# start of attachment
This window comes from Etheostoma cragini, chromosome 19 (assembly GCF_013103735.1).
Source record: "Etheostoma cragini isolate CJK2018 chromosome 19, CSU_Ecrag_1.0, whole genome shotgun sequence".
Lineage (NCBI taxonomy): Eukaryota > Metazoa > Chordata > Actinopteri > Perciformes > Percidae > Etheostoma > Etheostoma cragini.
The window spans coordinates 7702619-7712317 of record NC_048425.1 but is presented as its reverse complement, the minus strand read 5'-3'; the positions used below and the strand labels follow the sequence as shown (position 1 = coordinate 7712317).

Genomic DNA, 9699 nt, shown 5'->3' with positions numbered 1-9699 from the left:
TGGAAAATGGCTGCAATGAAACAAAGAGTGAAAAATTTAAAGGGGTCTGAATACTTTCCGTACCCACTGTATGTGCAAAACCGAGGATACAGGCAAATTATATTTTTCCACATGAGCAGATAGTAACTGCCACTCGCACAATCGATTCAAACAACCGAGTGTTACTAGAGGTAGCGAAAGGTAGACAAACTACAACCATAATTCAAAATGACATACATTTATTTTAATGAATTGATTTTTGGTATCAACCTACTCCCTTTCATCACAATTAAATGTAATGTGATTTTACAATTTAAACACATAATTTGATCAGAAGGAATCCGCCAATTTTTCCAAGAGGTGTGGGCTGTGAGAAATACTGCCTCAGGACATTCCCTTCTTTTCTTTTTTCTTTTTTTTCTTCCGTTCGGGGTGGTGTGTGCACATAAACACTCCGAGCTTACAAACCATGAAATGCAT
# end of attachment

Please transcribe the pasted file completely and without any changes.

This window comes from Etheostoma cragini, chromosome 19 (assembly GCF_013103735.1).
Source record: "Etheostoma cragini isolate CJK2018 chromosome 19, CSU_Ecrag_1.0, whole genome shotgun sequence".
Lineage (NCBI taxonomy): Eukaryota > Metazoa > Chordata > Actinopteri > Perciformes > Percidae > Etheostoma > Etheostoma cragini.
The window spans coordinates 7702619-7712317 of record NC_048425.1 but is presented as its reverse complement, the minus strand read 5'-3'; the positions used below and the strand labels follow the sequence as shown (position 1 = coordinate 7712317).

Genomic DNA, 9699 nt, shown 5'->3' with positions numbered 1-9699 from the left:
TGGAAAATGGCTGCAATGAAACAAAGAGTGAAAAATTTAAAGGGGTCTGAATACTTTCCGTACCCACTGTATGTGCAAAACCGAGGATACAGGCAAATTATATTTTTCCACATGAGCAGATAGTAACTGCCACTCGCACAATCGATTCAAACAACCGAGTGTTACTAGAGGTAGCGAAAGGTAGACAAACTACAACCATAATTCAAAATGACATACATTTATTTTAATGAATTGATTTTTGGTATCAACCTACTCCCTTTCATCACAATTAAATGTAATGTGATTTTACAATTTAAACACATAATTTGATCAGAAGGAATCCGCCAATTTTTCCAAGAGGTGTGGGCTGTGAGAAATACTGCCTCAGGACATTCCCTTCTTTTCTTTTTTCTTTTTTTTCTTCCGTTCGGGGTGGTGTGTGCACATAAACACTCCGAGCTTACAAACCATGAAATGCAT